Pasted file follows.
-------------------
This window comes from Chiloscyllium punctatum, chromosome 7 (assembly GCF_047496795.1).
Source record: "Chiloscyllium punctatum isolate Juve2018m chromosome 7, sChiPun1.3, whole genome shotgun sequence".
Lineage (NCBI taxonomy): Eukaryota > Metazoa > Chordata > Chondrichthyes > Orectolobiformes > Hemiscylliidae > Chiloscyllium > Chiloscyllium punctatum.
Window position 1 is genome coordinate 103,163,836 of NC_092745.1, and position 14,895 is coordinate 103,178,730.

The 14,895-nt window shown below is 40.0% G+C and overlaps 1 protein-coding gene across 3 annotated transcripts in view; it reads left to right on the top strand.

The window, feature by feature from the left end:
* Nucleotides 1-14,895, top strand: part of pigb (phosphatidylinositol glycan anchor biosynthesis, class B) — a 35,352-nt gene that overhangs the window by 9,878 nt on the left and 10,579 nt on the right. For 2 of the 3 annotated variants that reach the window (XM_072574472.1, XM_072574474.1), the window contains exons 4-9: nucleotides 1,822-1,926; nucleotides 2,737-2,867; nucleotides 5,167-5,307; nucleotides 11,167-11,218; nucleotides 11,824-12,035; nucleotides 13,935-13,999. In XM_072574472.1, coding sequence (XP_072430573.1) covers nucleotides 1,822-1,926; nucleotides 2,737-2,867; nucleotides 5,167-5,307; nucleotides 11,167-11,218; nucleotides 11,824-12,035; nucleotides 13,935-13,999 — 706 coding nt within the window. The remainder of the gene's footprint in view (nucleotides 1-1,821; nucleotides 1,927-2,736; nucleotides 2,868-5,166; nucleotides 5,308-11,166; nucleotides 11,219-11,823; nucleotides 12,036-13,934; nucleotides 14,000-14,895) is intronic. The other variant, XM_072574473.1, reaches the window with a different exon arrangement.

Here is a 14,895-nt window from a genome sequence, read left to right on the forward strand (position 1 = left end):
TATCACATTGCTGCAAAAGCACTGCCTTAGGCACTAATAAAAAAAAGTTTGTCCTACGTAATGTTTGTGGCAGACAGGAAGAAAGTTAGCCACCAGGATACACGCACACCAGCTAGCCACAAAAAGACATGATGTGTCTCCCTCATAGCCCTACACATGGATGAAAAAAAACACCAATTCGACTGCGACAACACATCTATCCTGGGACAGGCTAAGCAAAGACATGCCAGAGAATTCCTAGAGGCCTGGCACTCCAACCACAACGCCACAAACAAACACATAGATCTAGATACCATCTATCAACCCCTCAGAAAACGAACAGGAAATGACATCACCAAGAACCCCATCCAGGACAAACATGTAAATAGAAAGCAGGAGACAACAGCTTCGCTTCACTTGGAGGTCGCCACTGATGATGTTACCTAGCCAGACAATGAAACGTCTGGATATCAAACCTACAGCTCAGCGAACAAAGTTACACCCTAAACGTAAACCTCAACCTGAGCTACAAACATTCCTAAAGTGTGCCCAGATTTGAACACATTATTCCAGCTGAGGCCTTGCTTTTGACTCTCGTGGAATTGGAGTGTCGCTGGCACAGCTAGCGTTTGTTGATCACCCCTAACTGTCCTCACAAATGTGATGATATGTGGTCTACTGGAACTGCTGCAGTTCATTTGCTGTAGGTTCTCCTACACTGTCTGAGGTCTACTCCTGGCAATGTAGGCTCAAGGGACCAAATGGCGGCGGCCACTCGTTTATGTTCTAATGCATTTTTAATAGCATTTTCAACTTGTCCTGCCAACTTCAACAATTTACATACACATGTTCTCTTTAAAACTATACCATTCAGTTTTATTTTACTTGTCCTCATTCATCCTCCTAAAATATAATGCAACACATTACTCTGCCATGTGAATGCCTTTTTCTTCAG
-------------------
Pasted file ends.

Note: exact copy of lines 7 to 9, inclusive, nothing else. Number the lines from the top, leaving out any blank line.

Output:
* Nucleotides 1-14,895, top strand: part of pigb (phosphatidylinositol glycan anchor biosynthesis, class B) — a 35,352-nt gene that overhangs the window by 9,878 nt on the left and 10,579 nt on the right. For 2 of the 3 annotated variants that reach the window (XM_072574472.1, XM_072574474.1), the window contains exons 4-9: nucleotides 1,822-1,926; nucleotides 2,737-2,867; nucleotides 5,167-5,307; nucleotides 11,167-11,218; nucleotides 11,824-12,035; nucleotides 13,935-13,999. In XM_072574472.1, coding sequence (XP_072430573.1) covers nucleotides 1,822-1,926; nucleotides 2,737-2,867; nucleotides 5,167-5,307; nucleotides 11,167-11,218; nucleotides 11,824-12,035; nucleotides 13,935-13,999 — 706 coding nt within the window. The remainder of the gene's footprint in view (nucleotides 1-1,821; nucleotides 1,927-2,736; nucleotides 2,868-5,166; nucleotides 5,308-11,166; nucleotides 11,219-11,823; nucleotides 12,036-13,934; nucleotides 14,000-14,895) is intronic. The other variant, XM_072574473.1, reaches the window with a different exon arrangement.

Here is a 14,895-nt window from a genome sequence, read left to right on the forward strand (position 1 = left end):
TATCACATTGCTGCAAAAGCACTGCCTTAGGCACTAATAAAAAAAAGTTTGTCCTACGTAATGTTTGTGGCAGACAGGAAGAAAGTTAGCCACCAGGATACACGCACACCAGCTAGCCACAAAAAGACATGATGTGTCTCCCTCATAGCCCTACACATGGATGAAAAAAAACACCAATTCGACTGCGACAACACATCTATCCTGGGACAGGCTAAGCAAAGACATGCCAGAGAATTCCTAGAGGCCTGGCACTCCAACCACAACGCCACAAACAAACACATAGATCTAGATACCATCTATCAACCCCTCAGAAAACGAACAGGAAATGACATCACCAAGAACCCCATCCAGGACAAACATGTAAATAGAAAGCAGGAGACAACAGCTTCGCTTCACTTGGAGGTCGCCACTGATGATGTTACCTAGCCAGACAATGAAACGTCTGGATATCAAACCTACAGCTCAGCGAACAAAGTTACACCCTAAACGTAAACCTCAACCTGAGCTACAAACATTCCTAAAGTGTGCCCAGATTTGAACACATTATTCCAGCTGAGGCCTTGCTTTTGACTCTCGTGGAATTGGAGTGTCGCTGGCACAGCTAGCGTTTGTTGATCACCCCTAACTGTCCTCACAAATGTGATGATATGTGGTCTACTGGAACTGCTGCAGTTCATTTGCTGTAGGTTCTCCTACACTGTCTGAGGTCTACTCCTGGCAATGTAGGCTCAAGGGACCAAATGGCGGCGGCCACTCGTTTATGTTCTAATGCATTTTTAATAGCATTTTCAACTTGTCCTGCCAACTTCAACAATTTACATACACATGTTCTCTTTAAAACTATACCATTCAGTTTTATTTTACTTGTCCTCATTCATCCTCCTAAAATATAATGCAACACATTACTCTGCCATGTGAATGCCTTTTTCTTCAG